BlackCanary wrote:I'm more interested in why you were considering transferring, if it's not too personal.
Sure. To preface this, my friends told me there would be anarchy if Cusenation ever disavowed WUSTL and left for another school.
It wasn't something I even considered until after I got my first semester grades. The only way I would forfeit a full ride and incur the expenses/inconveniences of moving to a different city would be if I had HYSCCN options. Data showed that I was pretty secure to be admitted to UChicago via Early Decision and that I had a pretty secure shot at NYU and CLS if I maintained my performance through the Spring term. Harvard and Stanford were within reach but not secure, i needed to do a little better for them, but they were within the realm of possibility since I could conceivably do better this semester.
It's hard not to consider the option when those schools are on the table. I would probably get the same-or-similar job from WUSTL since I only want BigLaw. If I was interested in clerking or academia, then I would probably leave. But the WUSTL kids with my grades usually have the option to work at the same firms that the HYSCCN kids do (minus Wachtell i guess).
But ultimately those schools offer a level of prestige that can't be matched by WUSTL (or any other school below them). And the markets I'm targeting (Boston, NYC, DC) tend to be more prestige-obsessed than others. So it wasn't that I had anything to lose by staying at WUSTL, I just had a lot to gain by attending HYSCCN in terms of prestige and alumni network.
I had some honest talks with CSO, faculty, my parents, practicing attorneys at major Vault firms, WUSTL students who had transferred (to UChi and Harvard). Ultimately it became clear that there were situations where it made sense and where it didn't.
Unfortunately I don't have Harvard-goals. I'm not gunning to become partner at one of these megafirms (even if I wanted to, I know for a fact i would change my mind once I was in the trenches). I'm not trying to clerk for SCOTUS or make a big name for myself in government or something. I just want to practice law in the private sector and have a chance at having a life outside of work. Not only would I have to borrow Harvard-level-loans for non-Harvard-goals, once you attend those schools, there's an expectation that you commit to the prestige/money rat race. You don't go to Harvard and then go to an AmLaw 200. You don't go to Columbia to work for the local DA's office. You go to HYSCCN to take advantage of their placement in the Vault megafirms. Some people told me that I could transfer to HYSCCN, then just go to a smaller-mid-level-firm. But that didn't make sense to me. Any added prestige I would get from attending those schools wouldn't really help me in those firms. The prestige currency has its maximum worth in the hallowed halls of academia and megafirms, not in the lifestyle AmLaw 200 firm where the attorneys get to spend time with their families.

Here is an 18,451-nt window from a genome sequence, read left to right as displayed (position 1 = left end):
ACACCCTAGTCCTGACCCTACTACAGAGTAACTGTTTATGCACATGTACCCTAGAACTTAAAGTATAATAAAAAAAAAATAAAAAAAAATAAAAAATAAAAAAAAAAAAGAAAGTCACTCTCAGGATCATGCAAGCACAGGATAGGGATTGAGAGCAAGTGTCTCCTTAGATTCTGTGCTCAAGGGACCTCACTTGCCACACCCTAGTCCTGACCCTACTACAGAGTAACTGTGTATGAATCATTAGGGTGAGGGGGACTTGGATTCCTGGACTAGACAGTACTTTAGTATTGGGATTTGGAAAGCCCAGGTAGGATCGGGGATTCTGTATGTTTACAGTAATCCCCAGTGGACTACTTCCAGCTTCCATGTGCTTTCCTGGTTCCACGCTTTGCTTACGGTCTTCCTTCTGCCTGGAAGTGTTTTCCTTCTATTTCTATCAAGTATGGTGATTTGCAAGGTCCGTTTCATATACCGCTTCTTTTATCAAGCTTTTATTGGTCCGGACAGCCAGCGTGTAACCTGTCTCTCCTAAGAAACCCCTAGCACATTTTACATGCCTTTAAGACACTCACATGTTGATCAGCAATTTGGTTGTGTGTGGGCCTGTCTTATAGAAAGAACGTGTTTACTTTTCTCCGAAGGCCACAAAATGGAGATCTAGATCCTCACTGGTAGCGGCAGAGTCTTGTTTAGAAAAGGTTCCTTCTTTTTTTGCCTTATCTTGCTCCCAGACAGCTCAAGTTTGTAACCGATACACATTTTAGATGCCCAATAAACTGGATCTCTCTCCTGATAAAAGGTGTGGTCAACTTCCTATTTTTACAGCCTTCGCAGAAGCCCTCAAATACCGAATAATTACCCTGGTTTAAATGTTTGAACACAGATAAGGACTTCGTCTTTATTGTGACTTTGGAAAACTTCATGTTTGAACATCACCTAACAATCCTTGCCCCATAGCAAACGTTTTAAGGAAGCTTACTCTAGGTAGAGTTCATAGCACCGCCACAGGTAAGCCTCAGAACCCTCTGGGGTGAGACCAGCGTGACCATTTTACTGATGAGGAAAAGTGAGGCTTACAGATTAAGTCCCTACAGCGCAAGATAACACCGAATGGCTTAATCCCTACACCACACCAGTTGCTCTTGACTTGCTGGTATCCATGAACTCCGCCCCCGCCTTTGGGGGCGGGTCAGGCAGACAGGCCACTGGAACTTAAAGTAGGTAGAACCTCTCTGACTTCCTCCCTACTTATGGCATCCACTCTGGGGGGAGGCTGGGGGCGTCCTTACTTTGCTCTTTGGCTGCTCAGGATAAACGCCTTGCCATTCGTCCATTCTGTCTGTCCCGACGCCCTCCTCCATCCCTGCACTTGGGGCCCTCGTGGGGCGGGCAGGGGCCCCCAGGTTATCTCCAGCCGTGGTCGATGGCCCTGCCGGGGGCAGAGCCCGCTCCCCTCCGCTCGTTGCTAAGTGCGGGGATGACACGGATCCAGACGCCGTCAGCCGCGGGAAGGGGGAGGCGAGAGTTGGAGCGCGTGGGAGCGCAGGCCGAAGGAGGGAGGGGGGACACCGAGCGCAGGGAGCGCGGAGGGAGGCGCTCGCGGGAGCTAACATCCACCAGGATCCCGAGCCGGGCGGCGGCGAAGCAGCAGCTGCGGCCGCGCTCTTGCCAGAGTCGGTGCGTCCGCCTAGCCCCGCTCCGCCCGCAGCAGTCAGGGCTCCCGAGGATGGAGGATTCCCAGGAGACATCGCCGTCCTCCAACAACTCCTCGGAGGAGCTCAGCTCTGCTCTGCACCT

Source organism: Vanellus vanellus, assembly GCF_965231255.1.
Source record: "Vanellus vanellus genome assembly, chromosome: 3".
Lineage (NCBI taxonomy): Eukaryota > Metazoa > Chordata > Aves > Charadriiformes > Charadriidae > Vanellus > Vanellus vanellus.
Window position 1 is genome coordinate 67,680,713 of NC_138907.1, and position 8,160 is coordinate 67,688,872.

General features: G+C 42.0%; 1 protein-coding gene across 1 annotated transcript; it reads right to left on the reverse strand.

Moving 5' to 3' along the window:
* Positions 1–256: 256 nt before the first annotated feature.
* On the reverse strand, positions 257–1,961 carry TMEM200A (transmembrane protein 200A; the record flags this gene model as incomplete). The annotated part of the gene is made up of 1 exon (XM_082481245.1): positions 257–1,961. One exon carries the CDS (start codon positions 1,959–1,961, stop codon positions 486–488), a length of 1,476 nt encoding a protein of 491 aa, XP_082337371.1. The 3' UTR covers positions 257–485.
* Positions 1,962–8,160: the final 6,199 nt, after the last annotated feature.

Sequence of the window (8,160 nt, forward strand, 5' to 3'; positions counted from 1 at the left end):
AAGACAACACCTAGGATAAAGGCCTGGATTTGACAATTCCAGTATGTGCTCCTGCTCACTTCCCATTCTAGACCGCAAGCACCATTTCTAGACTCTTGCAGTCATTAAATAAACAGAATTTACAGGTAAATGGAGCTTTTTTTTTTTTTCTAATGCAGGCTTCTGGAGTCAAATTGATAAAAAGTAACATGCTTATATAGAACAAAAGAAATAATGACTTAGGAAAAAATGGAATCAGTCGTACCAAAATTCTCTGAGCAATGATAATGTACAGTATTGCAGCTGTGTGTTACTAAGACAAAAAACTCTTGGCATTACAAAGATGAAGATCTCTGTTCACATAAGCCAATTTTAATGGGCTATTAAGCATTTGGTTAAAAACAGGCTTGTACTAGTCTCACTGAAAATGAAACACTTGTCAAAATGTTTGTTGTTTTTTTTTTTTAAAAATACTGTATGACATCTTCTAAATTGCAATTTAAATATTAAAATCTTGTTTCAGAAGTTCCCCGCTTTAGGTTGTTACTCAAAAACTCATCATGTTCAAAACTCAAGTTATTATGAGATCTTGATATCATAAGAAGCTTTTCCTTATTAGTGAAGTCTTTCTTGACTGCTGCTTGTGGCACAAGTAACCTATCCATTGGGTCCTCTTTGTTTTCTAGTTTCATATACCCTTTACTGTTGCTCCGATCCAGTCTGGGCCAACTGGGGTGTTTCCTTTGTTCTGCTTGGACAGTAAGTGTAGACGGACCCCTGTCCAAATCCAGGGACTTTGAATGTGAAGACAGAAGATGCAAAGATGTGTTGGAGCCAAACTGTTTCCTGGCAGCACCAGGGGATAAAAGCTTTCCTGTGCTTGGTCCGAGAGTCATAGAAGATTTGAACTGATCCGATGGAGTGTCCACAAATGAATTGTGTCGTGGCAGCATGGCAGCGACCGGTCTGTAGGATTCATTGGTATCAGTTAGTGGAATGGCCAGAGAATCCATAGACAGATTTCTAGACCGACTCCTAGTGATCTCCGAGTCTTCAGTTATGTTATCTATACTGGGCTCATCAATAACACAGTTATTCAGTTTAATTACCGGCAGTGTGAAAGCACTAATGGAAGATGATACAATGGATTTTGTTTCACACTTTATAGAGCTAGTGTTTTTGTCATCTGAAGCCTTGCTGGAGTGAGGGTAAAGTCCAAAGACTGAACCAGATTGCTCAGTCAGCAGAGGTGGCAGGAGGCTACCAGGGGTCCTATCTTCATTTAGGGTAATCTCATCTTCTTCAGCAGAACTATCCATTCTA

There were other soft considerations too. I like WUSTL and my friends/classmates. The thought of having to make new friends again and network with professors all over again wasn't appealing. But those are things that I would have overcome if I had decided to leave i guess, but they were still considerations.
Finally, I know for a fact that I'm not hungry enough to survive the 5-7 years in BigLaw to pay off those loans. Doing well 1L year is nothing compared to working 90-100 hour weeks for 5-7 years in a BigLaw environment. Especially because I have personal goals that conflict with that lifestyle (namely getting married and starting a family).
One of the biggest ironies I see among 0L's: They attend T14 at sticker because they're too cautious to assume that they'll be top 33-25% at a lower ranked law school, but they're bold enough to think they can survive 5-7 years in BigLaw. That doesn't make sense. If you're cautious enough to think you'll only be median, then you should also be cautious enough to assume that you won't survive the requisite years in BigLaw to pay off T14 loans. Based on my own experience, doing sufficiently well in 1L isn't extremely difficult. And based on what I've heard/read, doing well in 1L is hilariously easy compared to surviving that many years in BigLaw in this market.
Feel free to PM me if you have specific questions